Rolf Kosiek und Olaf Rose (ed.), Der Grosse Wendig: Richtigstellungen zur Zeitgeschichte: Band 1 (Tübingen: Grabert-Verlag, 2006), Pp. 566-567; David L. Hoggan, Der Erzwungene Krieg: Die Ursachen und Urheber des Zweiten Weltkriegs (Tübingen: Grabert-Verlag, Vierzehnte Auflage 1990), Pp. 336. In English: David L. Hoggan, The Forced War: When Peaceful Revision Failed (Institute for Historical Review, 1989), Pp. 248.
This was also confirmed by Francis Neilson as I previously quoted in this thread:
The report that Hitler had acted entirely on his own in this matter is quite untrue. The British documents show that Sir Neville Henderson was informed of everything that took place.
His dispatch to. Halifax in Documents on British Foreign Policy 1919-1939, Third Series, Volume IV (1951), No. 256, is conclusive proof of the correct diplomatic procedure. There is, also, in the same volume the dispatch of Mr. Newton from Prague to the British Foreign Office (No. 262). We learn from them:
. . . The Czecho-Slovak President declared that in order to serve this purpose, and in order to secure final pacification, he placed the destiny of the Czech people and country with confidence in the hands of the Führer of the German Reich. The Führer accepted this declaration and expressed his determination to take the Czech people under the protection of the German Reich and to guarantee to it an autonomous development of its national life in accordance with its particular characteristics.Francis Neilson, Some Political Issues in the Background of World War II, The American Journal of Economics and Sociology, Vol. 18, No. 4 (Jul., 1959), Pp. 384.
A few things are made clear from this.
1. The gentleman's agreement signed by Hitler Chamberlain - even if applicable - for Germany and Britain to "consult each other" was not violated due to the fact that Halifax on part of Great Britain had reupdated any British interest in the Czech affair because it wasn't her concern.
2. The agreement couldn't have been violated because the British government had been consulted, if not integrally involved in bringing the Hacha-Hitler conference about, therefore they had been consulted.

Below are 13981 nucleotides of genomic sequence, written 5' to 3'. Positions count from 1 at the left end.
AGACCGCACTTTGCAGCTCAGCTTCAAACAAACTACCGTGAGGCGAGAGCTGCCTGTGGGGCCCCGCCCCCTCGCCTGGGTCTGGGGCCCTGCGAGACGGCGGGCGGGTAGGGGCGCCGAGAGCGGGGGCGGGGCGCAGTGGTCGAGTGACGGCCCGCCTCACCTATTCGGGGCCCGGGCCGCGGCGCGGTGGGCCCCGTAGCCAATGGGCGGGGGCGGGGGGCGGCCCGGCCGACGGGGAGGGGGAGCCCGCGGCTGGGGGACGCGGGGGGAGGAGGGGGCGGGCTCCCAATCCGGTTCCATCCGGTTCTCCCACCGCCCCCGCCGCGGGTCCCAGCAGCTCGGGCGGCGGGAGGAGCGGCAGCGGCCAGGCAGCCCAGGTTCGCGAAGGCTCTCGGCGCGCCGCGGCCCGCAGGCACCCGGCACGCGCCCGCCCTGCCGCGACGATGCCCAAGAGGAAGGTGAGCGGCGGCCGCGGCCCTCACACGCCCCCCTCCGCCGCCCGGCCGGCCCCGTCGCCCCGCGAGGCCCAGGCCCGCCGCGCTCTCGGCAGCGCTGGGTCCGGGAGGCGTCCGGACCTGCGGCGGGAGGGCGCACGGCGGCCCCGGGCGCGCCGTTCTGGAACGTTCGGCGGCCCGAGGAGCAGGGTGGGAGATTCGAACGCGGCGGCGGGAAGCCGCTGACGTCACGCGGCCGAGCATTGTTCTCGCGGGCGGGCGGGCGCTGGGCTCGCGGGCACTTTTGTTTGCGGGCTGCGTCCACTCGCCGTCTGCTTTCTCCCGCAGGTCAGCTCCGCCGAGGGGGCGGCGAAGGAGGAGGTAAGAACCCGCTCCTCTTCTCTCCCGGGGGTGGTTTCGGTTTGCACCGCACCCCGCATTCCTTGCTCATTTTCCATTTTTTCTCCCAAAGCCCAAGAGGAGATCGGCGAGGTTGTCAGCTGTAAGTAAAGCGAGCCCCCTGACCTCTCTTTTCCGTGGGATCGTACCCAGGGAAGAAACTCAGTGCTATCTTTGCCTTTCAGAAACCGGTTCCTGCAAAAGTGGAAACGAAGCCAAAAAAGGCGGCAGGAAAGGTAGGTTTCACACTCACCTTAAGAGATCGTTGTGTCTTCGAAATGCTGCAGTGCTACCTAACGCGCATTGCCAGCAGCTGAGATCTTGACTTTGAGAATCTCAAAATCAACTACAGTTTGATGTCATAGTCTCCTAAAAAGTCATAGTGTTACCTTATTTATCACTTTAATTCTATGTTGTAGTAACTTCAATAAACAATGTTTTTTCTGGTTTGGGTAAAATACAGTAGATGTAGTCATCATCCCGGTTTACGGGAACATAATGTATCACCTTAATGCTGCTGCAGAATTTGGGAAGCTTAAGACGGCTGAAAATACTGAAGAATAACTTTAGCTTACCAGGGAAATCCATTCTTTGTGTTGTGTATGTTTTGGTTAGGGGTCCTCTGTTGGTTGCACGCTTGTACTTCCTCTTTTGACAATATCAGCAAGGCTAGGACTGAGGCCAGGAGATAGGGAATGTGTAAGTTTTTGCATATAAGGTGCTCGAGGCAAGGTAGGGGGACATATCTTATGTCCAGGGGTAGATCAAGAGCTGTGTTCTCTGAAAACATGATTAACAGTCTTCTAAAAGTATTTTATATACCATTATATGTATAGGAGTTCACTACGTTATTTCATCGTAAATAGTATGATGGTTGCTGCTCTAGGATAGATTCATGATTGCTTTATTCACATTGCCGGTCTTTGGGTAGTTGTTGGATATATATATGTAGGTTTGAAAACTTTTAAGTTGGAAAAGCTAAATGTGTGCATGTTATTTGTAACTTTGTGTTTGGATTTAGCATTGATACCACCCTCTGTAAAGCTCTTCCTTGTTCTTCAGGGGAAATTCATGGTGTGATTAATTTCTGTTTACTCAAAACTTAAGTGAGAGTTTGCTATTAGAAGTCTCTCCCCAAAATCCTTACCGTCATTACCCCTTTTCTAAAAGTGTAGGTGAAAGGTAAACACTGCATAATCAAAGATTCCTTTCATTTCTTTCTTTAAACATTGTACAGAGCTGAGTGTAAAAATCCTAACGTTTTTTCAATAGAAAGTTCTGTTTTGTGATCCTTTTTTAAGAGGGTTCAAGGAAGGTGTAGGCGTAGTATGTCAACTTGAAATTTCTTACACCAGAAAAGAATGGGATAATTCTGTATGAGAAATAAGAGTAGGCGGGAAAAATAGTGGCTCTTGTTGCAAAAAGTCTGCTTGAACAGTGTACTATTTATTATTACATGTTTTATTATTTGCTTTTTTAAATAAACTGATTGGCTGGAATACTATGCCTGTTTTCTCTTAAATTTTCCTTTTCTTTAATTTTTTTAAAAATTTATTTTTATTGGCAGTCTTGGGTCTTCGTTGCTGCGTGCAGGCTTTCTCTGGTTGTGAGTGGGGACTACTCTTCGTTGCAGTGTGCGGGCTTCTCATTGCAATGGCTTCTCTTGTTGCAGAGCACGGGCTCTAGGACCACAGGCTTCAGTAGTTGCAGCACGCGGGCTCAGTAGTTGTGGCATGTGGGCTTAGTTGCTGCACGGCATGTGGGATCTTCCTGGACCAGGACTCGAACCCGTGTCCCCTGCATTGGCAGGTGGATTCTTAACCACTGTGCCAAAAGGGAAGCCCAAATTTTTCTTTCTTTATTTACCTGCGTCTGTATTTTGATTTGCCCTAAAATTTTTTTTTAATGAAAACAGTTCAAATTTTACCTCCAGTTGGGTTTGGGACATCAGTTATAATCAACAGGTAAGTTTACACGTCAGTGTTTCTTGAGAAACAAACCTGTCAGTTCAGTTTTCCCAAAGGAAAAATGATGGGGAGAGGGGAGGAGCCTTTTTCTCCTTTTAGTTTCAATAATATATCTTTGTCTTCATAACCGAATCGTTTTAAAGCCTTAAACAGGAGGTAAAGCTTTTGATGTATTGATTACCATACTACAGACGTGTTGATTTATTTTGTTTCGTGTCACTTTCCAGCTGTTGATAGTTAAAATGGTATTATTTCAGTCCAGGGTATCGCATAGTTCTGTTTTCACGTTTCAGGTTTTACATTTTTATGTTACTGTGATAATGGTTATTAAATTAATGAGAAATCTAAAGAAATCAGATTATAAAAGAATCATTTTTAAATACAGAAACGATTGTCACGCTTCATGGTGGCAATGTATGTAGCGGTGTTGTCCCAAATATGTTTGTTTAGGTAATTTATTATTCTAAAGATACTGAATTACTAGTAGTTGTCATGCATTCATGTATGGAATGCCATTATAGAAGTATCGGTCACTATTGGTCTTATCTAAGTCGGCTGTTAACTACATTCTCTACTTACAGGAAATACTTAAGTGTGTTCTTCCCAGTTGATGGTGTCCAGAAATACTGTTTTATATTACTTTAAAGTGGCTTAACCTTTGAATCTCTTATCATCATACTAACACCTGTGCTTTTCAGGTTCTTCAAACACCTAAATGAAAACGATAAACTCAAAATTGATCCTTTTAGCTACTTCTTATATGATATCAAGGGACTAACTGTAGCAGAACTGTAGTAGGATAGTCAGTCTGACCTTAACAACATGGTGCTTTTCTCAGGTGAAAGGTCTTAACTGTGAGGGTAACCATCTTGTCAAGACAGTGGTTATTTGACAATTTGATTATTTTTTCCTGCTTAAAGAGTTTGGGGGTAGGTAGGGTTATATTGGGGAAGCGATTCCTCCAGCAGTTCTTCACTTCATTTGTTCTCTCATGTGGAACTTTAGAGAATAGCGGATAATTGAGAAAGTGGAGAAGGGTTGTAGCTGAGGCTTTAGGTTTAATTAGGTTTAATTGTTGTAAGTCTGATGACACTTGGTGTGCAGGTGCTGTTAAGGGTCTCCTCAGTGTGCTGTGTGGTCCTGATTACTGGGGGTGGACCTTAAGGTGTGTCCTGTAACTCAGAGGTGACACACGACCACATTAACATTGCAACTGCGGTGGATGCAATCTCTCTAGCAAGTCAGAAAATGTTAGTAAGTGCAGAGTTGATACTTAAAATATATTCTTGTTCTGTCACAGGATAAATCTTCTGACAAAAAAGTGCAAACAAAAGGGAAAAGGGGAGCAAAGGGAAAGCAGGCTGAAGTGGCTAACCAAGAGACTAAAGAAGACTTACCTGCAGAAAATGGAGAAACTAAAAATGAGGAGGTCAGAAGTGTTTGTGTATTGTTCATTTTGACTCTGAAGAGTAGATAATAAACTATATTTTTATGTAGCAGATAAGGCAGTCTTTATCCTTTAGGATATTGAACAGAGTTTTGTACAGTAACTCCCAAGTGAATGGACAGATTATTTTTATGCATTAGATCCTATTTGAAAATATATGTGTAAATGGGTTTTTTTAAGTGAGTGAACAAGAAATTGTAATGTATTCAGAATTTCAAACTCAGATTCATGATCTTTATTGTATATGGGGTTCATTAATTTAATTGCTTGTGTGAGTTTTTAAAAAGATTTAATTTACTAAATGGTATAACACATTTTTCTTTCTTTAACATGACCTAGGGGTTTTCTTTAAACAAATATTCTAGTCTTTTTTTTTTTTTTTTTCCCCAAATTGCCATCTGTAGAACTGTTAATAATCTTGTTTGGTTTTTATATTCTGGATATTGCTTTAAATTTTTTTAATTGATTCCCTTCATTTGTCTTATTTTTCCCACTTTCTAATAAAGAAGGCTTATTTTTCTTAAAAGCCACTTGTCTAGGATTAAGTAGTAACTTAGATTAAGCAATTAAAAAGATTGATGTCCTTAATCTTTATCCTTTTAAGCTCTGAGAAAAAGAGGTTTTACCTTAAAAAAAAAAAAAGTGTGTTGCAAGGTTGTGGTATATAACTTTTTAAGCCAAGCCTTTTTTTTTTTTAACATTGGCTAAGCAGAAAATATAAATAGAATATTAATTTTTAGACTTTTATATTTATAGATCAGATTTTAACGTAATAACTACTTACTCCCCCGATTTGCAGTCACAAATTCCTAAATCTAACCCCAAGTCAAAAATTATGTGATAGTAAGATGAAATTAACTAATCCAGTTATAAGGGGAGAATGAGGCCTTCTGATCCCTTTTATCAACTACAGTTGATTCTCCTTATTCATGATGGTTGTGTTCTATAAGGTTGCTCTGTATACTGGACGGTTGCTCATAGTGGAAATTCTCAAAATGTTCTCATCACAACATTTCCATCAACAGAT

3. The British couldn't pretend that it was unlikely that Czechia would be absorbed by Germany.
Chamberlain on March 15, 1939, initially confirmed the line Halifax had laid down, by justifying the German "invasion" of Czechia, effectively saying that it was none of Britain's business because the Czech state no longer existed in it's previous form:
Chamberlain declared in the House of Commons on 15 March 1939 there has been no breach of the Munich Convention. The the British Government is no longer bound by its commitment to Czechoslovakia because "the state whose borders we intended to guarantee from within and thus came to an end".
Annelies von Ribbentrop, Verschwörung gegen den Frieden (Druffel Verlag, Zweite erweiterte Auflage 1963) Pp. 304.
And on March 17th in a speech at Birmingham Chamberlain admitted that there was nothing Britain could've done anyway:
. . . Nothing that we could have done, nothing that France could have done, or Russia could have done could possibly have saved Czechoslovakia from invasion and destruction. Even if we had subsequently gone to war to punish Germany for her actions, and if after the frightful losses which would have been inflicted upon all partakers in the war we had been victorious in the end, never could we have reconstructed Czechoslovakia as she was framed by the Treaty of Versailles. . .
Neville Chamberlain, March 17, 1939. See: Neilson, op cit., p. 384.
The point of this post was just to compile some of the information already posted, along with some confirmatory new information.